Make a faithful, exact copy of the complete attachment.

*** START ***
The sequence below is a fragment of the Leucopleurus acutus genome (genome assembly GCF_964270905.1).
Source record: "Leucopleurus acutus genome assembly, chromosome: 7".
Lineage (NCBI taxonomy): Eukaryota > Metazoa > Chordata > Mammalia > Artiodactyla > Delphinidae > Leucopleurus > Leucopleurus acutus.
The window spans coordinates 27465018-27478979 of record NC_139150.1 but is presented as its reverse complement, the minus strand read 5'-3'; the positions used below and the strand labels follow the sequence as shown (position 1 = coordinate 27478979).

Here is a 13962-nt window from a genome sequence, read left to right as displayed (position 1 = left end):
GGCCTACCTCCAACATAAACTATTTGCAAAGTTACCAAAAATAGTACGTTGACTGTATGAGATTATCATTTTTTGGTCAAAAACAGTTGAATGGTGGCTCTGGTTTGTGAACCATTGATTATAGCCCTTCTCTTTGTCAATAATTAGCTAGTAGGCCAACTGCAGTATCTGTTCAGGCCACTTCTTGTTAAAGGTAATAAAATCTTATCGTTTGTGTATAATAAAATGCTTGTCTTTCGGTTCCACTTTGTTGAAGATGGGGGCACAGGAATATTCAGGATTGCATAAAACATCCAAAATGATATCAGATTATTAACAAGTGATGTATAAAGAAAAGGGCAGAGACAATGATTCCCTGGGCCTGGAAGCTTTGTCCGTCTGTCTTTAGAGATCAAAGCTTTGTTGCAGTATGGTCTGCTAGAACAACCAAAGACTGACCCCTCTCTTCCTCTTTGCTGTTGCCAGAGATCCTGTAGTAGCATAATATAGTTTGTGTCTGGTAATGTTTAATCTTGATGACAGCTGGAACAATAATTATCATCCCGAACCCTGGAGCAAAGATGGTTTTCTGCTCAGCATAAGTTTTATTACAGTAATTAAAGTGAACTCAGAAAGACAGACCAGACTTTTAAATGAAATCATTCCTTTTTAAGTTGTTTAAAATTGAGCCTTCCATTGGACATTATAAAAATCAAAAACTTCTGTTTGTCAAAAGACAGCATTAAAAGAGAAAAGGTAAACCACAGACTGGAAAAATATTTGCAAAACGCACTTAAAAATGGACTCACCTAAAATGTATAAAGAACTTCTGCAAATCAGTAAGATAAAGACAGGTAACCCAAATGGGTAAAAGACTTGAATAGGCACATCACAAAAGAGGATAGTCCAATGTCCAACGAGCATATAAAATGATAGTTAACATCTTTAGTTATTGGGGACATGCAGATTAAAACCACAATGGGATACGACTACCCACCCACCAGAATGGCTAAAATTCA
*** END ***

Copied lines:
The sequence below is a fragment of the Leucopleurus acutus genome (genome assembly GCF_964270905.1).
Source record: "Leucopleurus acutus genome assembly, chromosome: 7".
Lineage (NCBI taxonomy): Eukaryota > Metazoa > Chordata > Mammalia > Artiodactyla > Delphinidae > Leucopleurus > Leucopleurus acutus.
The window spans coordinates 27465018-27478979 of record NC_139150.1 but is presented as its reverse complement, the minus strand read 5'-3'; the positions used below and the strand labels follow the sequence as shown (position 1 = coordinate 27478979).

Here is a 13962-nt window from a genome sequence, read left to right as displayed (position 1 = left end):
GGCCTACCTCCAACATAAACTATTTGCAAAGTTACCAAAAATAGTACGTTGACTGTATGAGATTATCATTTTTTGGTCAAAAACAGTTGAATGGTGGCTCTGGTTTGTGAACCATTGATTATAGCCCTTCTCTTTGTCAATAATTAGCTAGTAGGCCAACTGCAGTATCTGTTCAGGCCACTTCTTGTTAAAGGTAATAAAATCTTATCGTTTGTGTATAATAAAATGCTTGTCTTTCGGTTCCACTTTGTTGAAGATGGGGGCACAGGAATATTCAGGATTGCATAAAACATCCAAAATGATATCAGATTATTAACAAGTGATGTATAAAGAAAAGGGCAGAGACAATGATTCCCTGGGCCTGGAAGCTTTGTCCGTCTGTCTTTAGAGATCAAAGCTTTGTTGCAGTATGGTCTGCTAGAACAACCAAAGACTGACCCCTCTCTTCCTCTTTGCTGTTGCCAGAGATCCTGTAGTAGCATAATATAGTTTGTGTCTGGTAATGTTTAATCTTGATGACAGCTGGAACAATAATTATCATCCCGAACCCTGGAGCAAAGATGGTTTTCTGCTCAGCATAAGTTTTATTACAGTAATTAAAGTGAACTCAGAAAGACAGACCAGACTTTTAAATGAAATCATTCCTTTTTAAGTTGTTTAAAATTGAGCCTTCCATTGGACATTATAAAAATCAAAAACTTCTGTTTGTCAAAAGACAGCATTAAAAGAGAAAAGGTAAACCACAGACTGGAAAAATATTTGCAAAACGCACTTAAAAATGGACTCACCTAAAATGTATAAAGAACTTCTGCAAATCAGTAAGATAAAGACAGGTAACCCAAATGGGTAAAAGACTTGAATAGGCACATCACAAAAGAGGATAGTCCAATGTCCAACGAGCATATAAAATGATAGTTAACATCTTTAGTTATTGGGGACATGCAGATTAAAACCACAATGGGATACGACTACCCACCCACCAGAATGGCTAAAATTCA